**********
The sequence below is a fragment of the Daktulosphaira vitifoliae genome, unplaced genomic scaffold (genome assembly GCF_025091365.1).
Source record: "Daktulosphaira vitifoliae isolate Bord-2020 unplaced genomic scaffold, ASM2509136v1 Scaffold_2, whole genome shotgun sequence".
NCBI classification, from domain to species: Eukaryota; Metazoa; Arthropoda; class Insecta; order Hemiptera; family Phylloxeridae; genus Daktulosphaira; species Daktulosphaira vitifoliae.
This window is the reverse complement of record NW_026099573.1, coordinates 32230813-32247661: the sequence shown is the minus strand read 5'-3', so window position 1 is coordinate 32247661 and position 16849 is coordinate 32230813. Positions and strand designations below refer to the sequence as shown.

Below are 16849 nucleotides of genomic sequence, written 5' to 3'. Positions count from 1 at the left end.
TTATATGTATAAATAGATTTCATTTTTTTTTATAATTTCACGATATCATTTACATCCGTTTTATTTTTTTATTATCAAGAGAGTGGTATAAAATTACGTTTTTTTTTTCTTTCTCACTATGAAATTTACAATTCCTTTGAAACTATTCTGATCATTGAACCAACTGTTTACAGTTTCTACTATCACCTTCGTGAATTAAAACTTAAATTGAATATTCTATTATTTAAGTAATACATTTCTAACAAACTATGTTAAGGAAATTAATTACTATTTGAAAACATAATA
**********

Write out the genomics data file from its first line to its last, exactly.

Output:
The sequence below is a fragment of the Daktulosphaira vitifoliae genome, unplaced genomic scaffold (genome assembly GCF_025091365.1).
Source record: "Daktulosphaira vitifoliae isolate Bord-2020 unplaced genomic scaffold, ASM2509136v1 Scaffold_2, whole genome shotgun sequence".
NCBI classification, from domain to species: Eukaryota; Metazoa; Arthropoda; class Insecta; order Hemiptera; family Phylloxeridae; genus Daktulosphaira; species Daktulosphaira vitifoliae.
This window is the reverse complement of record NW_026099573.1, coordinates 32230813-32247661: the sequence shown is the minus strand read 5'-3', so window position 1 is coordinate 32247661 and position 16849 is coordinate 32230813. Positions and strand designations below refer to the sequence as shown.

Below are 16849 nucleotides of genomic sequence, written 5' to 3'. Positions count from 1 at the left end.
TTATATGTATAAATAGATTTCATTTTTTTTTATAATTTCACGATATCATTTACATCCGTTTTATTTTTTTATTATCAAGAGAGTGGTATAAAATTACGTTTTTTTTTTCTTTCTCACTATGAAATTTACAATTCCTTTGAAACTATTCTGATCATTGAACCAACTGTTTACAGTTTCTACTATCACCTTCGTGAATTAAAACTTAAATTGAATATTCTATTATTTAAGTAATACATTTCTAACAAACTATGTTAAGGAAATTAATTACTATTTGAAAACATAATA